Mercedes-Benz S320 Car Thermostat Replacement at your home or office.

Our mobile mechanics offer services 7 days a week. Upfront and transparent pricing.

Estimate price near me

Service Location

Customer Ratings

(16)

Included for free with this service

Online Booking

Mechanic comes to you

12-month / 12k-mile warranty

Free 50 point safety inspection

Our certified mobile mechanics can come to your home or office 7 days a week between 7 AM and 9 PM.

Customer Ratings

(16)

Car Thermostat Replacement Service

How much does a Car Thermostat Replacement cost?

On average, the cost for a Mercedes-Benz S320 Car Thermostat Replacement is $169 with $74 for parts and $95 for labor. Prices may vary depending on your location.

CarServiceEstimateShop/Dealer Price
1998 Mercedes-Benz S320L6-3.2LService typeCar Thermostat ReplacementEstimate$279.23Shop/Dealer Price$337.79 - $474.10
1995 Mercedes-Benz S320L6-3.2LService typeCar Thermostat ReplacementEstimate$242.05Shop/Dealer Price$296.35 - $419.79
1994 Mercedes-Benz S320L6-3.2LService typeCar Thermostat ReplacementEstimate$242.05Shop/Dealer Price$296.35 - $419.79
1997 Mercedes-Benz S320L6-3.2LService typeCar Thermostat ReplacementEstimate$242.05Shop/Dealer Price$296.31 - $419.72
1999 Mercedes-Benz S320L6-3.2LService typeCar Thermostat ReplacementEstimate$259.23Shop/Dealer Price$317.85 - $454.20
1996 Mercedes-Benz S320L6-3.2LService typeCar Thermostat ReplacementEstimate$242.05Shop/Dealer Price$296.35 - $419.79
Show example Mercedes-Benz S320 Car Thermostat Replacement prices

What is an engine cooling system thermostat and how does it work?

The car's engine cooling system thermostat is a small valve within a cooling system passageway that opens and closes in response to the temperature of the circulating engine coolant. When your car is first started and the coolant is cold, the valve in the thermostat will be in the closed position, circulating the coolant flow only within the engine instead of flowing to the radiator, which allows the engine to warm up fast, promoting fuel efficiency, low emissions, and reduced engine deposits. Once the engine coolant reaches the design temperature, usually around 195 degrees, the valve will open and close as you drive in order to maintain a coolant temperature typically between 195 to 225 degrees Fahrenheit.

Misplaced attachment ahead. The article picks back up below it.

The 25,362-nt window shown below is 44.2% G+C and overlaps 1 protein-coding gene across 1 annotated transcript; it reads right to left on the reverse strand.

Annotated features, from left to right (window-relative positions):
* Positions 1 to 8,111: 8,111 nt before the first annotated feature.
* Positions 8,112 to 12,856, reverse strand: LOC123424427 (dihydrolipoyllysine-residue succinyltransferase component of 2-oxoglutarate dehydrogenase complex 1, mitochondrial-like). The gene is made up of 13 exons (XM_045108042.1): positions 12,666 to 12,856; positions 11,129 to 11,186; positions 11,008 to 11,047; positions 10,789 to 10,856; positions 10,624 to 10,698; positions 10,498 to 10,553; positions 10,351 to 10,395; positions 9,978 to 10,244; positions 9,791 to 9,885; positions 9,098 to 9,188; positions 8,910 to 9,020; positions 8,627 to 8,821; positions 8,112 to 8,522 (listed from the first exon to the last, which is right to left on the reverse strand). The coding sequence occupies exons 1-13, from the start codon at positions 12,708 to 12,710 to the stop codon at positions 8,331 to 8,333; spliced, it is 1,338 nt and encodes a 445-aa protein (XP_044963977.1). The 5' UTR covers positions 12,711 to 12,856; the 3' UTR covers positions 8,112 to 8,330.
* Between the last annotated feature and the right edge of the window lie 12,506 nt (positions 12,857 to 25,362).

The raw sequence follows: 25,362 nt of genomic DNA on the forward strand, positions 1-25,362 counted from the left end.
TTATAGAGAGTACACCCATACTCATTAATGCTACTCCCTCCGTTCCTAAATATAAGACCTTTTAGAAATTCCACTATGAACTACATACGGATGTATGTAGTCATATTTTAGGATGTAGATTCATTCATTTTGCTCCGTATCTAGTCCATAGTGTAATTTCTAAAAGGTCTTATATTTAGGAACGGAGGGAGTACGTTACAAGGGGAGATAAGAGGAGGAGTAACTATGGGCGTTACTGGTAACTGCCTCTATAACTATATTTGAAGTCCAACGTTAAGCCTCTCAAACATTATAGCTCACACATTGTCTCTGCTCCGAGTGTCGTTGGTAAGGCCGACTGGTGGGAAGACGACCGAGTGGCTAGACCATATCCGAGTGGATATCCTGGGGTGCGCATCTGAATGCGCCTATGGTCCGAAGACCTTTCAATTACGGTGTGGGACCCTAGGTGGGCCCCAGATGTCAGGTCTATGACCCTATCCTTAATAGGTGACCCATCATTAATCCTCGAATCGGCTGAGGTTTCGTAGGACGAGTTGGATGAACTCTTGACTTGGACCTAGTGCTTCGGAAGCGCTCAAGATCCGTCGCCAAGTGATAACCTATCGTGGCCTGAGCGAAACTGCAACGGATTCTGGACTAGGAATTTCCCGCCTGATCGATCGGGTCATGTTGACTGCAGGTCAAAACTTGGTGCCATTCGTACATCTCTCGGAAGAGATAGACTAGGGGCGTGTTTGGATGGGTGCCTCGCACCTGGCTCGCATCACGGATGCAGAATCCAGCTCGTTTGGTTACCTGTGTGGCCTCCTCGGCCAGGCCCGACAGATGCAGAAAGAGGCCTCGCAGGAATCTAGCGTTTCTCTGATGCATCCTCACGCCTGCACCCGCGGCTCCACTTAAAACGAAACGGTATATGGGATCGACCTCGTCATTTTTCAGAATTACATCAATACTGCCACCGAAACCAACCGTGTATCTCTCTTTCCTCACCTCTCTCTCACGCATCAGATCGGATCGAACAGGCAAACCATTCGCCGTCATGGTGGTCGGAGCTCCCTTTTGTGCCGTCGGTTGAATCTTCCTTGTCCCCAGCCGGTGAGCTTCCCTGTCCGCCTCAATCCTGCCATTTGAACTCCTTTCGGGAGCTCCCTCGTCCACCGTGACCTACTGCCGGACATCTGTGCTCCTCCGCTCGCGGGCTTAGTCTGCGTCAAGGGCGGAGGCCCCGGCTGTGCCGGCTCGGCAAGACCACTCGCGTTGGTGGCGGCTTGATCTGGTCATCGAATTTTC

Thermostat

When to consider replacing the engine cooling system thermostat:

  • Engine overheats. A thermostat with the valve stuck closed is a common cause of engine overheating. However, since there are other causes of overheating, a mechanic will thoroughly inspect the cooling system prior to condemning the thermostat. Since it is usually not known how badly the engine overheated, the mechanic will also try to determine if there is evidence that the cylinder head gasket was blown. If so, it would be repaired prior to replacing the thermostat.
  • Temperature gauge reads too low or too high. Thermostats can get sticky, causing the engine temperature to stray from the optimal range. Your dash-mounted temperature gauge will notify you of this malfunction.
  • Cooling system repairs. All thermostats eventually fail. Therefore, if the cooling system is already open for major repairs, such as water pump or radiator replacement, it is recommended to install a new thermostat simply as insurance against future breakdown.

How do mechanics replace the engine cooling system thermostat?

  • Once the engine is completely cold, the radiator cap is loosened and enough coolant is drained from the radiator so the coolant level is below the thermostat housing.
  • The thermostat housing is removed and the thermostat and gasket are extracted. Note that some cars have more than one cooling system thermostat and both might need replacement.
  • All mounting surfaces on the thermostat housing are cleaned of old gasket material. A new gasket is applied and the thermostat is re-installed in the correct orientation and with the temperature sensing cylinder facing downward towards the engine.
  • The thermostat housing bolts are tightened to original equipment manufacturer (OEM) specifications using a calibrated inch-pound torque wrench.
  • The cooling system is refilled with the appropriate coolant type and the system is fully bled of all air.